Did We Really Need $1,450 Balenciaga x Under Armour Hoodies?

Balenciaga released its collaboration with Under Armour. Who is it really for?

A $1,450 Balenciaga x Under Armour zip-up hoodie. via Balenciaga

Was Balenciaga x Under Armour really necessary? The short answer, “no.” The world did not need a $795 Under Armour T-shirt. But let us explain. 

Creative director Demna has established Balenciaga’s parody-fueled approach to luxury fashion for the better part of a decade for various projects. Marge Simpson walked down an animated runway in Balenciaga. Potato chip bags have been made of leather and turned into clutches. Crocs have been converted into heels. Demna has consistently taken the suburban lifestyle, the typical wardrobe of the everyman, and showed us that pretty much all of it can be “fashion” if you recontextualize it. Balenciaga collaborating with a sportswear brand like Under Armour almost feels like taking the joke one step too far.

Yes, Under Armour fits the bill for “suburbia core.” The Maryland-based brand may not be part of the style conversation the way competitors like Nike or Adidas are, but if you walk down the street, chances are you will see an Under Armour logo on someone. The kids that play on your local AAU baseball team probably yearn for the new color of UA hoodies as we do for a Supreme box logo. Stephen Curry, one of the biggest athletes on the planet, has an entire sub-label with the brand. It has a foothold in the sports market (shocking for a sportswear brand, right?), but it still isn’t actually all that cool. So who is this Balenciaga stuff really for? 

Items like the hoop earrings—3D versions of Under Armour's “UA” branding cast in silver—and belt buckles are semi-interesting because they’re things that Under Armour would never make on its own. Even so, an Under Armour customer isn’t going to buy that. They aren’t dropping $1,450 on a hoodie that they can buy for $70.

And Under Armour holds no weight in the fashion world, no matter how ironic some aggressively marked up T-shirts or silver earrings might be. Its uncool reputation is one it just can’t seem to shake, despite some one-off efforts over the years. Even ASAP Rocky couldn’t help. So what Balenciaga customer outside of Baltimore is going to make sure that some $1,200 Under Armour sweatpants are in their wardrobe? Irony can only go so far. It almost feels like Balenciaga is making a joke at Under Armour’s expense, but Under Armour thought it was being invited to the party.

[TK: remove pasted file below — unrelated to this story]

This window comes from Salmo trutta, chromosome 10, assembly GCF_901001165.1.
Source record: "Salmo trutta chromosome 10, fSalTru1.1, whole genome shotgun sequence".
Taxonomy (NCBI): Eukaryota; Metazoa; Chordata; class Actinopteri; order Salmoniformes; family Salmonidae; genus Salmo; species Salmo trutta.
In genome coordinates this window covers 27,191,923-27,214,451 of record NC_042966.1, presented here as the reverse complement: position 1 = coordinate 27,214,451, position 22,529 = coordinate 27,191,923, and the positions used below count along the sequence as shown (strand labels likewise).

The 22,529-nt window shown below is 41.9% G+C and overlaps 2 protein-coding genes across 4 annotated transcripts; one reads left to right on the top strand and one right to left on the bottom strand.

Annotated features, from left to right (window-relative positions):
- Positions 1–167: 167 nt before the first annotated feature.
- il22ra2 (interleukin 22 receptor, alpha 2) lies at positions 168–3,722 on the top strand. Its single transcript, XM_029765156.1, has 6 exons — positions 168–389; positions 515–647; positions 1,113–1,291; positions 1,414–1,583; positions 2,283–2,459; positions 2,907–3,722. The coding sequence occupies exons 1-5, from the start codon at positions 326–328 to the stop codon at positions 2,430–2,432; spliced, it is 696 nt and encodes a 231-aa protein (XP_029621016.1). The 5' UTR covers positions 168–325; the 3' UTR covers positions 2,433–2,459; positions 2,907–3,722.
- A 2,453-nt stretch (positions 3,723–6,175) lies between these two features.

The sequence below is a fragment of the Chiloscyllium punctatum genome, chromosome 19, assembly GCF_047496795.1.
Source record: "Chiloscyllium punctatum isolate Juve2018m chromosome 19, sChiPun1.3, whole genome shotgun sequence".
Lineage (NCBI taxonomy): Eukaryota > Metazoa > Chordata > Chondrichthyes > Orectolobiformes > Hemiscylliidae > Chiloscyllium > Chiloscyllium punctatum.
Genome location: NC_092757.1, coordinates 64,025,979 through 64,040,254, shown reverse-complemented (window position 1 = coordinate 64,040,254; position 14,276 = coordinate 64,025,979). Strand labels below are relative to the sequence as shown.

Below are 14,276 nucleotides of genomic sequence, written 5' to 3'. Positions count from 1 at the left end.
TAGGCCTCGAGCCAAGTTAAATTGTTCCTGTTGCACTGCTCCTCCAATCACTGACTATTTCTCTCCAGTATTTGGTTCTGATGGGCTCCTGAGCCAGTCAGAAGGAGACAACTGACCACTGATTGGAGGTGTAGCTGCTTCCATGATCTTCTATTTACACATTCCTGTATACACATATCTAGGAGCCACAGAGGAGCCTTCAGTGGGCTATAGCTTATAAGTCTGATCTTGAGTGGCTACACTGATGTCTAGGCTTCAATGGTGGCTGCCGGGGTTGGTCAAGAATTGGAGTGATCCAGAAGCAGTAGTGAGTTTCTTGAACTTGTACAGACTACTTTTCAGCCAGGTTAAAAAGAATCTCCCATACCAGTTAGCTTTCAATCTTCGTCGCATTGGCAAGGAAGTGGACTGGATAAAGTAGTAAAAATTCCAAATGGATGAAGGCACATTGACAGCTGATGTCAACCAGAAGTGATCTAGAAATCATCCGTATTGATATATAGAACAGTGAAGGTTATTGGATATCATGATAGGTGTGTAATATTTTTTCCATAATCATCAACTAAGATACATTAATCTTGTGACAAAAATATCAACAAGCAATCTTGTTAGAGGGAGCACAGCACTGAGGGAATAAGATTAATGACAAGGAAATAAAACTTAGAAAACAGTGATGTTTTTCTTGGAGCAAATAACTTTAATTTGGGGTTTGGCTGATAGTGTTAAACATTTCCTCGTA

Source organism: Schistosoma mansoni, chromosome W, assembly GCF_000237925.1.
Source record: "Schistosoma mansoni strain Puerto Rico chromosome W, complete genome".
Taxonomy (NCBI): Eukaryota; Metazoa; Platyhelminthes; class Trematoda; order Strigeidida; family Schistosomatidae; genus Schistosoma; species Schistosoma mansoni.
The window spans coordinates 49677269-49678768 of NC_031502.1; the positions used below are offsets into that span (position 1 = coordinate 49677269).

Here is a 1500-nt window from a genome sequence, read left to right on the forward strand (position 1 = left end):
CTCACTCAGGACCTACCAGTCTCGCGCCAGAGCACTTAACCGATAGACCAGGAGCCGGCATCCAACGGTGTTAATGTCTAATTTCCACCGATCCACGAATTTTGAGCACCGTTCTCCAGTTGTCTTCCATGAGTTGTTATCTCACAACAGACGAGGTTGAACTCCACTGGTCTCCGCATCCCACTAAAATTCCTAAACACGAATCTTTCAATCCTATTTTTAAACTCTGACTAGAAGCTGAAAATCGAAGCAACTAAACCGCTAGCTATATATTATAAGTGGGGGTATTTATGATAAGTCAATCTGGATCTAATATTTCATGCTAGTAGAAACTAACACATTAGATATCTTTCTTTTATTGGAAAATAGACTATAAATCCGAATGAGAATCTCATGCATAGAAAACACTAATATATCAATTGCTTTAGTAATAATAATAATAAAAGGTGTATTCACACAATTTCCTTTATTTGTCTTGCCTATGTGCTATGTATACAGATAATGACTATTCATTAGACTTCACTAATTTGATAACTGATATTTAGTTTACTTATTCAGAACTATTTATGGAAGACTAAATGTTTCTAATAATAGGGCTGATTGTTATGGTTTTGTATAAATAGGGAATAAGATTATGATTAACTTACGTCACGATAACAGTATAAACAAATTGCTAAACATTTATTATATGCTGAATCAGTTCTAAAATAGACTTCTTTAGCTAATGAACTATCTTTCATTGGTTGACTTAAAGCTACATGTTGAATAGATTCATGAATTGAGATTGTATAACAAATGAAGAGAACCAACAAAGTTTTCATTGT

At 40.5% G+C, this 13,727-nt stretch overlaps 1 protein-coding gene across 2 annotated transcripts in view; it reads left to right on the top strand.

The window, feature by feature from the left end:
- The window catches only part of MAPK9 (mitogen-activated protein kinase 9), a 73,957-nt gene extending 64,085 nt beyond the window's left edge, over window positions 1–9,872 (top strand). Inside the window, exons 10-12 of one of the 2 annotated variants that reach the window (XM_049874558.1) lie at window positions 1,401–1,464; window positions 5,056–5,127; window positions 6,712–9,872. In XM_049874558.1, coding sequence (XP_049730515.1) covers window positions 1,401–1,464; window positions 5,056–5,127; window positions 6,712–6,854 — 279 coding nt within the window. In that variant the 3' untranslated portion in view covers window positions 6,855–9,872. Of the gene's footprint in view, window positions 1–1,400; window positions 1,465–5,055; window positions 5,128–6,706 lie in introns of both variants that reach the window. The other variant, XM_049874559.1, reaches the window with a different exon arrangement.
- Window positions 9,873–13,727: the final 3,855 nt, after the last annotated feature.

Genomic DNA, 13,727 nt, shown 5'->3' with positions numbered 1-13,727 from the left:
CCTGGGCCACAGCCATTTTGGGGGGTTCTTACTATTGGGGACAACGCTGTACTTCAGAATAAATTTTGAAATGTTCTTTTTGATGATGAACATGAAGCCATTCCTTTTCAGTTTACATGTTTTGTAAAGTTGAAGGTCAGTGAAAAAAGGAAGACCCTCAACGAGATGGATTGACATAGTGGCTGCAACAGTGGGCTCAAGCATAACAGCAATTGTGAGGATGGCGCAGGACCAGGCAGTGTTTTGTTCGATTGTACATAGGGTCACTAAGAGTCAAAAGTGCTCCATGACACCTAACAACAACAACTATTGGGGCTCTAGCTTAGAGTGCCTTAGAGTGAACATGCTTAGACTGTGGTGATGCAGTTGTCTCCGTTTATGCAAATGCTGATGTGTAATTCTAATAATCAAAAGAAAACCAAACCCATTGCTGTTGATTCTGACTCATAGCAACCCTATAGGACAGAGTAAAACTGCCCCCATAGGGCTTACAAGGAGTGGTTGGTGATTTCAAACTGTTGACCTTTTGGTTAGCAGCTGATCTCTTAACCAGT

This isn’t the first time we’ve seen Under Armour try to earn some cool points by working with a big name in fashion. In 2016, it tapped Belgian designer Tim Coppens to be the creative director of its lifestyle-friendly Under Armour Sportswear line. There was a collection with Palm Angels full of bright orange workout gear in 2019. Its short-lived partnership with ASAP Rocky resulted in a chunky sneaker inspired by the Osiris D3 in 2018. The conversations they started dissipated shortly after each respective release. This latest attempt aligning with a luxury fashion house like Balenciaga will likely be no different, aside from a few memes that hit the timeline, although Under Armour is probably hoping it will do a bit more than that.

Balenciaga has also already done this more effectively. In 2022, it released an entire sportswear collection with Adidas complete with tracksuits, Three Striped-takes on the Triple S sneaker, and hoodies embroidered with Trefoils.

One could argue that we didn’t need that collaboration either, but at least Adidas has the cultural cachet that might have enticed some people to buy it. Adidas tracksuits and Shelltoes have become organically entwined with fashion throughout history. Under Armour never has. Balenciaga and Adidas made a bit more sense. The Trefoil and Three Stripes are iconic logos. I just can’t see that same customer being excited to go buy a giant T-shirt with Under Armour’s interlocking “UA” on it. 

The Under Armour capsule, and Spring 2025 presentation in Shanghai that it was revealed in, is Balenciaga’s latest attempt to repair its reputation following the much-talked-about controversy centered around a 2022 campaign. Some people seem ready to move past the incident. Others aren’t so quick to forgive. But it does seem like Balenciaga is moving forward, business as usual, with its ironic takes on fashion and grand runway shows. And while it’s what many of us have come to expect, it goes against what Demna said the brand would be doing post-controversy back in February 2023. He told Vogue: “I will have a more mature and serious approach to everything I release as an idea or an image. I have decided to go back to my roots in fashion as well as to the roots of Balenciaga, which is making quality clothes – not making image or buzz.”

To Demna’s credit, some of the Spring 2025 collection leans this way. Suits are made playful through exaggerated proportions, but still wearable. A classic black leather trench coat is styled with sock sandals that give the look a more contemporary feel without relying on gimmick. Puffers slung over shoulders and transformed into large bags felt fun without being a joke for the sake of making one.

But then you see a platform sneaker so aggressive that it makes the Triple S look normal, hoodies that look like they raided the closet of someone addicted to Monster Energy, or a pair of skin-tight Under Armour pants and you’re reminded that some old habits are hard to break.

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